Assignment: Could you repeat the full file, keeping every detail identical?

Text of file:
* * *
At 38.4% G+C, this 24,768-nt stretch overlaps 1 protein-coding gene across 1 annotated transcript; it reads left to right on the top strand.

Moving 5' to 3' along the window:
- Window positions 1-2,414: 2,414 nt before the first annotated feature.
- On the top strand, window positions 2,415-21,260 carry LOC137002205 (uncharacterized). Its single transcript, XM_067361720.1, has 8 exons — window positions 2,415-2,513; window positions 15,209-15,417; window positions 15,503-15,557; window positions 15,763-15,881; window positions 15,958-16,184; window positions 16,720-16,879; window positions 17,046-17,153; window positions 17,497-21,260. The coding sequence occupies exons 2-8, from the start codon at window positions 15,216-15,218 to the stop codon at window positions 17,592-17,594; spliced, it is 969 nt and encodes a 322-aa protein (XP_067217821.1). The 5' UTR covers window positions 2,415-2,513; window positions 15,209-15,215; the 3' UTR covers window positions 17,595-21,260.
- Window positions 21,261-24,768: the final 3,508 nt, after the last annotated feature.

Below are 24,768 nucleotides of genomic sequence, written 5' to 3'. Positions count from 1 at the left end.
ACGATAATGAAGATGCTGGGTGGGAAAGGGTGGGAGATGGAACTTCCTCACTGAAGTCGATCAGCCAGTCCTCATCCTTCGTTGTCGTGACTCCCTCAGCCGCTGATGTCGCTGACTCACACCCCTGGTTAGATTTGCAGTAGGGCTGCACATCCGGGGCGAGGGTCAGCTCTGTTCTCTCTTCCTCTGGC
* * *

At 38.4% G+C, this 24,768-nt stretch overlaps 1 protein-coding gene across 1 annotated transcript; it reads left to right on the top strand.

Moving 5' to 3' along the window:
- Window positions 1-2,414: 2,414 nt before the first annotated feature.
- On the top strand, window positions 2,415-21,260 carry LOC137002205 (uncharacterized). Its single transcript, XM_067361720.1, has 8 exons — window positions 2,415-2,513; window positions 15,209-15,417; window positions 15,503-15,557; window positions 15,763-15,881; window positions 15,958-16,184; window positions 16,720-16,879; window positions 17,046-17,153; window positions 17,497-21,260. The coding sequence occupies exons 2-8, from the start codon at window positions 15,216-15,218 to the stop codon at window positions 17,592-17,594; spliced, it is 969 nt and encodes a 322-aa protein (XP_067217821.1). The 5' UTR covers window positions 2,415-2,513; window positions 15,209-15,215; the 3' UTR covers window positions 17,595-21,260.
- Window positions 21,261-24,768: the final 3,508 nt, after the last annotated feature.

Below are 24,768 nucleotides of genomic sequence, written 5' to 3'. Positions count from 1 at the left end.
ACGATAATGAAGATGCTGGGTGGGAAAGGGTGGGAGATGGAACTTCCTCACTGAAGTCGATCAGCCAGTCCTCATCCTTCGTTGTCGTGACTCCCTCAGCCGCTGATGTCGCTGACTCACACCCCTGGTTAGATTTGCAGTAGGGCTGCACATCCGGGGCGAGGGTCAGCTCTGTTCTCTCTTCCTCTGGC